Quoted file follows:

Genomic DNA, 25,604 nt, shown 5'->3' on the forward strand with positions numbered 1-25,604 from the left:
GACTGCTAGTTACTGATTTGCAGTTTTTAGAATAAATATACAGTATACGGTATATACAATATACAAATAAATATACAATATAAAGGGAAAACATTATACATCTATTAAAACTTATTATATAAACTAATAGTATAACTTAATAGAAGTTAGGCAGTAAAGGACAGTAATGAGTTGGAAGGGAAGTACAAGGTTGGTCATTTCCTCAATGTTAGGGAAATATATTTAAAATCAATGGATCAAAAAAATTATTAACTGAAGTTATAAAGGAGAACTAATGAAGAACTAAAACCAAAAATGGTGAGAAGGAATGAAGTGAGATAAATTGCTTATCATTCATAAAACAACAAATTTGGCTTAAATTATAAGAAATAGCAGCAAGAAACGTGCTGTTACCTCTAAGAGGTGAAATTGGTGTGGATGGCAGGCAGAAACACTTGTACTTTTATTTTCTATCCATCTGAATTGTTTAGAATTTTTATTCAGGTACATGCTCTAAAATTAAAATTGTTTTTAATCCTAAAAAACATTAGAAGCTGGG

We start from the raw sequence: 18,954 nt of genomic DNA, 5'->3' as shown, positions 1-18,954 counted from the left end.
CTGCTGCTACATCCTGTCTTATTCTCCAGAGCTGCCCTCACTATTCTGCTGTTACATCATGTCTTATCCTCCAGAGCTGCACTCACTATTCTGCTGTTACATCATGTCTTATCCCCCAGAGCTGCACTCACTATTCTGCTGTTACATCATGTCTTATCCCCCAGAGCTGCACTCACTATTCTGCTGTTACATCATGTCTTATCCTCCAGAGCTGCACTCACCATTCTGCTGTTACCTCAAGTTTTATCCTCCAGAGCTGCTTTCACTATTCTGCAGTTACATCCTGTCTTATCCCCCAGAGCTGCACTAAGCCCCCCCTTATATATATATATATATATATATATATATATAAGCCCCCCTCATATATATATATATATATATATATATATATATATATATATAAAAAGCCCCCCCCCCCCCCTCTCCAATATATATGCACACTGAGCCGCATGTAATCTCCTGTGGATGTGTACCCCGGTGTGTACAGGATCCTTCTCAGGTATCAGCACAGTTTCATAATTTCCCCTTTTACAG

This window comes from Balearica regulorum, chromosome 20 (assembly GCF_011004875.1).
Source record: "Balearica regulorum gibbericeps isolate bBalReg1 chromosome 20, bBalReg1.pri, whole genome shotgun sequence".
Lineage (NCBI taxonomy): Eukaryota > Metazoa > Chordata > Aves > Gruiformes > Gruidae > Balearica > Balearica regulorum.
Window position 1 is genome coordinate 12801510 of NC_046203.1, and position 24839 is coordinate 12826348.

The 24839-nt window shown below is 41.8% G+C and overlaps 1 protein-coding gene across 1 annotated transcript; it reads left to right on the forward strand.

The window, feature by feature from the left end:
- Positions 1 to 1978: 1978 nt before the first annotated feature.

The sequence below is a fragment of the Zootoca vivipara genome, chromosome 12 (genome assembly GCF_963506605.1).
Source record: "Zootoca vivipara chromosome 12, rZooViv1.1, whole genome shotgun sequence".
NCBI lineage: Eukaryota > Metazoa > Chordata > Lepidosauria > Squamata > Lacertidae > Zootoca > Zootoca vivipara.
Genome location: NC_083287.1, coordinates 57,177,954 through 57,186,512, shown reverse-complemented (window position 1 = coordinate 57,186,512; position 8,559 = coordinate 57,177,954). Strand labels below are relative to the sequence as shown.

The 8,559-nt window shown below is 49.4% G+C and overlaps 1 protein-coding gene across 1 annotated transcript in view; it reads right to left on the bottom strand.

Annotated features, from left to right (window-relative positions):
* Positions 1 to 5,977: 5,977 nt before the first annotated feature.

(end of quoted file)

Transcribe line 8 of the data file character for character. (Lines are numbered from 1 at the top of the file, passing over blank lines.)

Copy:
Window position 1 is genome coordinate 12801510 of NC_046203.1, and position 24839 is coordinate 12826348.